By  on October 14, 2008

LONDON — Burberry’s revenues soared 20 percent in the first half, but the company is preparing itself for a challenging third quarter.

Sales in the first six months to Sept. 30 rose to 539 million pounds, or $1.04 billion, from 449 million pounds, or $899.5 million, the previous year. All figures have been converted at average exchange rates for the respective periods.

Burberry chief executive officer Angela Ahrendts said Tuesday she expects trading conditions to remain “volatile and uncertain” for the crucial third quarter, the run-up to the Christmas season.

In addition, the company said wholesale revenues are expected to be broadly flat on an underlying basis in the second half, with licensing revenues in the full year slightly down.

Ahrendts said the company would continue to focus on its products and strategies to drive long-term growth. Stripping out the positive currency impact, Burberry’s underlying revenues rose 13 percent in the period.

The first-half results beat Citi analysts’ expectations by 3 percent, reflecting a stronger-than-expected wholesale performance. Retail figures were in line with Citi’s expectations, while licensing was worse than expected.

Burberry’s second-quarter revenues rose 16 percent to 328 million pounds, or $634.4 million, from 321 million pounds, or $643.1 million.

In the first half, retail revenues rose by 21 percent, driven by sales of outerwear and accessories, and by growth in all regions except for Spain.

Growth also came from a 13 percent increase in new store space, as well as an increase in same-store sales. Store openings included Bellevue, Wash.; Burlington, Mass., and Budapest.

The best-performing region in the six-month period was the U.S., followed by Europe and Asia.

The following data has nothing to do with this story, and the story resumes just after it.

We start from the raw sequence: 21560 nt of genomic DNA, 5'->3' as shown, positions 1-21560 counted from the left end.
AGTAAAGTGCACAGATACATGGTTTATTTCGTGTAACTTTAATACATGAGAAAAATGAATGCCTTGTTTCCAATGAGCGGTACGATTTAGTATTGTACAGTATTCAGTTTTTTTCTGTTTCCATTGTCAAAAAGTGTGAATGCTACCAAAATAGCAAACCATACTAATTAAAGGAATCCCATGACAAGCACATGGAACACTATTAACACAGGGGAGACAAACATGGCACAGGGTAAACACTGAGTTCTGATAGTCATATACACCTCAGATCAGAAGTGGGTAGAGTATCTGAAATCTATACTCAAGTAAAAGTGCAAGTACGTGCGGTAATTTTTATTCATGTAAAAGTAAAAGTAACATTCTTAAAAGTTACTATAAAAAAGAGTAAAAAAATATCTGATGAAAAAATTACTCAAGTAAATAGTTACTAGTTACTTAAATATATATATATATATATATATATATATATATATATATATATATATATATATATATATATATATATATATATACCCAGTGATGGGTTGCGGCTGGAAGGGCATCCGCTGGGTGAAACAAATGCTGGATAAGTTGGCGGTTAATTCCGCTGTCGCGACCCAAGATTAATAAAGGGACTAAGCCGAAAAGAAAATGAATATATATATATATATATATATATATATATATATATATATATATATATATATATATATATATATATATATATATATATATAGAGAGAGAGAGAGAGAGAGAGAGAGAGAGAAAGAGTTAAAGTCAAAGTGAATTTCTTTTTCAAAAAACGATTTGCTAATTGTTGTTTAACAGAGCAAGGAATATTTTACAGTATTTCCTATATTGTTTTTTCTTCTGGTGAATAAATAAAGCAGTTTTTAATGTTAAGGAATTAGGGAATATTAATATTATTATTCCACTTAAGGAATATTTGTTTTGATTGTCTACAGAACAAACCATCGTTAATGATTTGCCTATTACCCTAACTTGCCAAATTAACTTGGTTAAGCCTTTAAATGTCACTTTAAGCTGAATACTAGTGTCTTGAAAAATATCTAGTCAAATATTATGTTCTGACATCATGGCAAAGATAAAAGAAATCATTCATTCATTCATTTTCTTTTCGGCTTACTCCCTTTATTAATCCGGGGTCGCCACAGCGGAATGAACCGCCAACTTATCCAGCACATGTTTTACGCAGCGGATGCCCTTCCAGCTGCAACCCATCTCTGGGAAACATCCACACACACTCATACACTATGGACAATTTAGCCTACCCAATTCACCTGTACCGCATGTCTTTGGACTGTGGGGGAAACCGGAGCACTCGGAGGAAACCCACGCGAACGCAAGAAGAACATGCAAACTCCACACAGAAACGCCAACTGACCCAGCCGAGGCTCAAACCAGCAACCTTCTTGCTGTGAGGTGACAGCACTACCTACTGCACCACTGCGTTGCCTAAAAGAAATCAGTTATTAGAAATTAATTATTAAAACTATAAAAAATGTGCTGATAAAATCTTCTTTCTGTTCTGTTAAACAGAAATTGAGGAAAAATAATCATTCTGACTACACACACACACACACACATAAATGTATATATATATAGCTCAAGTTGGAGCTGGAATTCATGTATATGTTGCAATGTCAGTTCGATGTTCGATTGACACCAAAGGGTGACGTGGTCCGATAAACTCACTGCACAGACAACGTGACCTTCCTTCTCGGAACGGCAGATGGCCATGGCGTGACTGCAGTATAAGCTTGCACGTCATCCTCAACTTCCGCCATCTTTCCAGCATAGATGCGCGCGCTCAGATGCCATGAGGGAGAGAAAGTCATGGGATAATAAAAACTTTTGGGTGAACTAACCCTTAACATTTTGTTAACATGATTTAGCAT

Spain remains a difficult market because of low consumer confidence and a poor economic environment, Burberry said. In the first half, sales were down 20 percent, and the second half of the year will show no improvement. Spain is one of the company’s largest markets, along with the U.K., U.S. and Japan.

Meanwhile, wholesale revenues climbed by 23 percent, the company said, due to more on-time deliveries, thanks to an improving supply chain and growth in the U.S., Europe and emerging markets.

Sales in the U.S. and Europe grew by more than 20 percent, while sales in emerging markets grew by more than 50 percent, with particular strength in China, Russia, the Middle East and Eastern Europe. Licensing revenues were flat.

In the second half, selling space is expected to increase by 12 percent year-on-year. Although wholesale sales will grow in the U.S. and emerging markets, they are expected to decline in Spain, due to the economic climate and the ongoing closures of independent retailers there.

Meanwhile, licensing revenues are expected to be slightly down in the second half, reflecting “a modest softening” in demand in Japan and lower output of certain global licensed products.

The company will release full interim results, including profits, on Nov. 18.

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